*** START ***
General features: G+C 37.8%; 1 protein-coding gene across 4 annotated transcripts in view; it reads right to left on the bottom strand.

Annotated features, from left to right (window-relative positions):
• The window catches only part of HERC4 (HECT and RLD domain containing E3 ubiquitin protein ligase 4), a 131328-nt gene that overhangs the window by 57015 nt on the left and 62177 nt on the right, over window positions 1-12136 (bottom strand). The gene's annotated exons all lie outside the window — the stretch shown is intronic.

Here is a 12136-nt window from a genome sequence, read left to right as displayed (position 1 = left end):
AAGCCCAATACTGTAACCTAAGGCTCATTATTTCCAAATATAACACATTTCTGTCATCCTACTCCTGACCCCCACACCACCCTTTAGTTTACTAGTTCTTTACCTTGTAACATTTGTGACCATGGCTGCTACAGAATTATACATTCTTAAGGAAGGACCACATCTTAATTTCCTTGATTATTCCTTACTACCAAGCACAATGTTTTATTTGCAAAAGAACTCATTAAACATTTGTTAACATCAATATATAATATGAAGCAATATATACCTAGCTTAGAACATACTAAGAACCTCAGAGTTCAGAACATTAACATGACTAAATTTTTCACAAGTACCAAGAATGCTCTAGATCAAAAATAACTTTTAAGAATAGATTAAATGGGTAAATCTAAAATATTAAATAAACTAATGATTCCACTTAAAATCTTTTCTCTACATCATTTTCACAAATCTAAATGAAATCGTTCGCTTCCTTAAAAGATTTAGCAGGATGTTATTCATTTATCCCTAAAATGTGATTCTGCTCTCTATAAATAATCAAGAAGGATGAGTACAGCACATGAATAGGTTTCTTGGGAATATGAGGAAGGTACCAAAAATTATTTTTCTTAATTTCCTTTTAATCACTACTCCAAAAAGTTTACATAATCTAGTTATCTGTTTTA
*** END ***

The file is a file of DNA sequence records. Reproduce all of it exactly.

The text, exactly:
General features: G+C 37.8%; 1 protein-coding gene across 4 annotated transcripts in view; it reads right to left on the bottom strand.

Annotated features, from left to right (window-relative positions):
• The window catches only part of HERC4 (HECT and RLD domain containing E3 ubiquitin protein ligase 4), a 131328-nt gene that overhangs the window by 57015 nt on the left and 62177 nt on the right, over window positions 1-12136 (bottom strand). The gene's annotated exons all lie outside the window — the stretch shown is intronic.

Here is a 12136-nt window from a genome sequence, read left to right as displayed (position 1 = left end):
AAGCCCAATACTGTAACCTAAGGCTCATTATTTCCAAATATAACACATTTCTGTCATCCTACTCCTGACCCCCACACCACCCTTTAGTTTACTAGTTCTTTACCTTGTAACATTTGTGACCATGGCTGCTACAGAATTATACATTCTTAAGGAAGGACCACATCTTAATTTCCTTGATTATTCCTTACTACCAAGCACAATGTTTTATTTGCAAAAGAACTCATTAAACATTTGTTAACATCAATATATAATATGAAGCAATATATACCTAGCTTAGAACATACTAAGAACCTCAGAGTTCAGAACATTAACATGACTAAATTTTTCACAAGTACCAAGAATGCTCTAGATCAAAAATAACTTTTAAGAATAGATTAAATGGGTAAATCTAAAATATTAAATAAACTAATGATTCCACTTAAAATCTTTTCTCTACATCATTTTCACAAATCTAAATGAAATCGTTCGCTTCCTTAAAAGATTTAGCAGGATGTTATTCATTTATCCCTAAAATGTGATTCTGCTCTCTATAAATAATCAAGAAGGATGAGTACAGCACATGAATAGGTTTCTTGGGAATATGAGGAAGGTACCAAAAATTATTTTTCTTAATTTCCTTTTAATCACTACTCCAAAAAGTTTACATAATCTAGTTATCTGTTTTA